The second term had Quincy and me teaching all three Senior 2 classes, and just as things were going well, the Dowager Empress remembered IELTS, resulting in the remainder of the term (i.e., most of it) degenerating into a mess as we rotated the IELTS and General English classes so that neither of us would have to endure the latter beyond reason. That didn’t work because “beyond reason” with the GE class was about a minute or two.

Then there was the Sichuan earthquake – 12th May 2.28pm – which largely spared Chengdu, but devastated other places such as Dujiangyan. We had another slight tremor a couple of days ago, and I’ve been told of others, although often I haven’t felt them.

I went back to the UK for the first time in three years in July, but that was soured by the ineptitude of the banking system. But I did get a new laptop, which has turned out to be a pretty decent piece of kit, although the screen left something to be desired.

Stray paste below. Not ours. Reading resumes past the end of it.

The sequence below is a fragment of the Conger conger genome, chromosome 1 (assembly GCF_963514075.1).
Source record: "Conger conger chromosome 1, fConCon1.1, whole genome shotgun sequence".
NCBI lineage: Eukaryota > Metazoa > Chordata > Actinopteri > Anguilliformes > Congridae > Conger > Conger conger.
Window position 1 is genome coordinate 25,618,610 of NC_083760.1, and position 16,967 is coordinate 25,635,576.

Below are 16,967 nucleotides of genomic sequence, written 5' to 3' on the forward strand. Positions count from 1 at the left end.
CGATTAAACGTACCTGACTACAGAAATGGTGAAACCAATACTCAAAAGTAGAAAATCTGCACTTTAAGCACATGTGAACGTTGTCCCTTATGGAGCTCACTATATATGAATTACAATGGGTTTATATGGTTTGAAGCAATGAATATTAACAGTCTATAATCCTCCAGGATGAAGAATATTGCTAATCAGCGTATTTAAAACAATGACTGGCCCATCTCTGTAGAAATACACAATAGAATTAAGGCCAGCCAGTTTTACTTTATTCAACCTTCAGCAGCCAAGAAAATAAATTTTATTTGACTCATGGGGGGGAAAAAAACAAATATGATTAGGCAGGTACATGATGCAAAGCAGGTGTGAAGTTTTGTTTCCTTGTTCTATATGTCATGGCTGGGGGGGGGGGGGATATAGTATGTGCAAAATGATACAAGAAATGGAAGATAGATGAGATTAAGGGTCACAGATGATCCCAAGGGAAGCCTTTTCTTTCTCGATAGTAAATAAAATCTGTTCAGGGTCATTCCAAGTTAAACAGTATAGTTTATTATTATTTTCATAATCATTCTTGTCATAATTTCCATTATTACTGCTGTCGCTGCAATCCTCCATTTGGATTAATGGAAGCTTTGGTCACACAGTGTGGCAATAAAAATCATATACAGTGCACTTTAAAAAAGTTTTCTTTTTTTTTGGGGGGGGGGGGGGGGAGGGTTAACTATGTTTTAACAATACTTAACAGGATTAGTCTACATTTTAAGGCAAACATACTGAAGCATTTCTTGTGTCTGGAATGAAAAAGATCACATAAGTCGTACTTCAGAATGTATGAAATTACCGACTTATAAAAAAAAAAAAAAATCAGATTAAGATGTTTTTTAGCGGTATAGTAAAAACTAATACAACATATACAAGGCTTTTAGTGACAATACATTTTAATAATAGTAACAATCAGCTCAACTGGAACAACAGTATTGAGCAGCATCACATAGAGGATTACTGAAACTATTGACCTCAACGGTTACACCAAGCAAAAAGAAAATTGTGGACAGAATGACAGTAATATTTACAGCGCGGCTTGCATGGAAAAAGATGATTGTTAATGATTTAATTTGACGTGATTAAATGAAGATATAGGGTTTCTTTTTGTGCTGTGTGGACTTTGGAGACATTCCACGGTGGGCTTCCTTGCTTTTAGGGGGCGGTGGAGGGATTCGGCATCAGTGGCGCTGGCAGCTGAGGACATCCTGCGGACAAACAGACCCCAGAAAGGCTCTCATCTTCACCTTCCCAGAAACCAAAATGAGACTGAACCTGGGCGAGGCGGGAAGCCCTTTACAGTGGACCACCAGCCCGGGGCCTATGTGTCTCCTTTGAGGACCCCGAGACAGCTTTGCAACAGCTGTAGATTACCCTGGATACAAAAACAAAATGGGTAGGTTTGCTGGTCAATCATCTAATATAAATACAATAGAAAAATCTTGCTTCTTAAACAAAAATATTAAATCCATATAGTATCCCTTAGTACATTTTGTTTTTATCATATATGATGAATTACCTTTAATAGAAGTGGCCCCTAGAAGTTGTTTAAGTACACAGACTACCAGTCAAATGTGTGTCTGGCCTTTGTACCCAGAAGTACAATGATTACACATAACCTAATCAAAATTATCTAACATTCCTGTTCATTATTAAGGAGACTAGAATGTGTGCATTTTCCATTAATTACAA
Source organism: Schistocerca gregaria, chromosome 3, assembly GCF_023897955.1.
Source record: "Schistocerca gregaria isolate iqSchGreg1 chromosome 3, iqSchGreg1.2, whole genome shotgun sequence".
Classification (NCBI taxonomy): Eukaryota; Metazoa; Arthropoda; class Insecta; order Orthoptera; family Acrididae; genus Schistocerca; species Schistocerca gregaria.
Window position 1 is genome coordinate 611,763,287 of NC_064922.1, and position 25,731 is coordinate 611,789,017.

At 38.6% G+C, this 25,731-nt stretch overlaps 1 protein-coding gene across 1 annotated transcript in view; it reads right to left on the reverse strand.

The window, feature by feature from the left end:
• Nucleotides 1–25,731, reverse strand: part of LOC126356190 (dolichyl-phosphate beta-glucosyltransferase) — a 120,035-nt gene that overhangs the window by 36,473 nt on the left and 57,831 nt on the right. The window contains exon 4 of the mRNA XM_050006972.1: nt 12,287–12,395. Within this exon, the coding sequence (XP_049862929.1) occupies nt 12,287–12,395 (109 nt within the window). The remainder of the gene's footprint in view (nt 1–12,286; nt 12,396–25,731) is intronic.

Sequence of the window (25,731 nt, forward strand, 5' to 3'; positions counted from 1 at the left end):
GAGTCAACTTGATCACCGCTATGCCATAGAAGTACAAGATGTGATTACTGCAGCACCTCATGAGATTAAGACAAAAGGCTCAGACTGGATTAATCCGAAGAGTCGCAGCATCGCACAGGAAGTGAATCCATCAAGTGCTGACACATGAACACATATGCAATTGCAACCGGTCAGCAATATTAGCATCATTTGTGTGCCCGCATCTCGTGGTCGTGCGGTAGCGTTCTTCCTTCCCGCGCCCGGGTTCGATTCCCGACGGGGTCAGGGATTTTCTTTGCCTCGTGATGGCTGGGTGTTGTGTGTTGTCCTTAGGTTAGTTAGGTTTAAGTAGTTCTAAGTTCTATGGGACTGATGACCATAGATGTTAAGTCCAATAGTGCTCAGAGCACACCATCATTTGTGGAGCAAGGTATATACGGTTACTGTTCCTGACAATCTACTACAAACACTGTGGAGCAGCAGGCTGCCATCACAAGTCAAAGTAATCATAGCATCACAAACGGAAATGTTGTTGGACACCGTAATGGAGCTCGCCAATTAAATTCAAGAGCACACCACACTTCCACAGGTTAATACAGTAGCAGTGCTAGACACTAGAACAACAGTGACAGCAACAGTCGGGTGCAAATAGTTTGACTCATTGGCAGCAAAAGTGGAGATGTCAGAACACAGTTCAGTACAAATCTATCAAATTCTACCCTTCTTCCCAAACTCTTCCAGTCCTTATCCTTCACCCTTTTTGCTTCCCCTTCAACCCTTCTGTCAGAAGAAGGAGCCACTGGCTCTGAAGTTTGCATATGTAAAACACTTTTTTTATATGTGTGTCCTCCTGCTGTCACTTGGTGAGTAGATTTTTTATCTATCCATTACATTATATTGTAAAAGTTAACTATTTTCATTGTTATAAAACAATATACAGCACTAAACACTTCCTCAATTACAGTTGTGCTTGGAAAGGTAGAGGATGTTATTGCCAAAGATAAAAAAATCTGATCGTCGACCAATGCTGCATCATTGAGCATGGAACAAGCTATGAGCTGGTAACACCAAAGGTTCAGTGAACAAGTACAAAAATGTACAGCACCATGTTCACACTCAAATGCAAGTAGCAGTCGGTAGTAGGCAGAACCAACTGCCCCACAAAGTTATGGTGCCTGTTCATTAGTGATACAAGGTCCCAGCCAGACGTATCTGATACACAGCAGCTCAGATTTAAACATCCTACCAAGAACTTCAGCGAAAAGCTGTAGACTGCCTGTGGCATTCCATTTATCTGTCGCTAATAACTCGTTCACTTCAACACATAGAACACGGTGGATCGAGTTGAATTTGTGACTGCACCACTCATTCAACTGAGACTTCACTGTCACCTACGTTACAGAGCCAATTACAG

My encounters with Pudong Airport left me absolutely hating the place, which I hope I’ll never pass through again, but while I was in that part of the world, I actually managed to see Shanghai – without my camera. Bugger!

Because the school pulled out of the programme, there’d only be three of us here to teach Senior 2. Then Row decided enough grief was enough and departed, leaving Glen and me to deal with all three Senior 2 classes until the arrival of a new teacher (who, coincidentally, arrives late tonight). I wasn’t expecting these classes to be any better than last year’s, and I wasn’t disappointed. Glen, on the other hand, has been disappointed. Classes he liked teaching last term have morphed into Senior 2s.

Elsewhere in the world, the year ends in an economic mess thanks to American banks. The UK has been knocked down and is now being given a good kicking. A few days ago the exchange rate was ¥10.17 to £1. When I checked the night before last, it was ¥9.85. Things are looking bleak in Blighty. China may not be immune to all this, but it’d seem to be a better country to be in than a lot of others.

At least the Americans ejected Ayatollah Dubya from the White House, but Barack Obama now has to clean up an enormous mess and will, I continue to predict, have to deal with the usual smear campaigns from the right.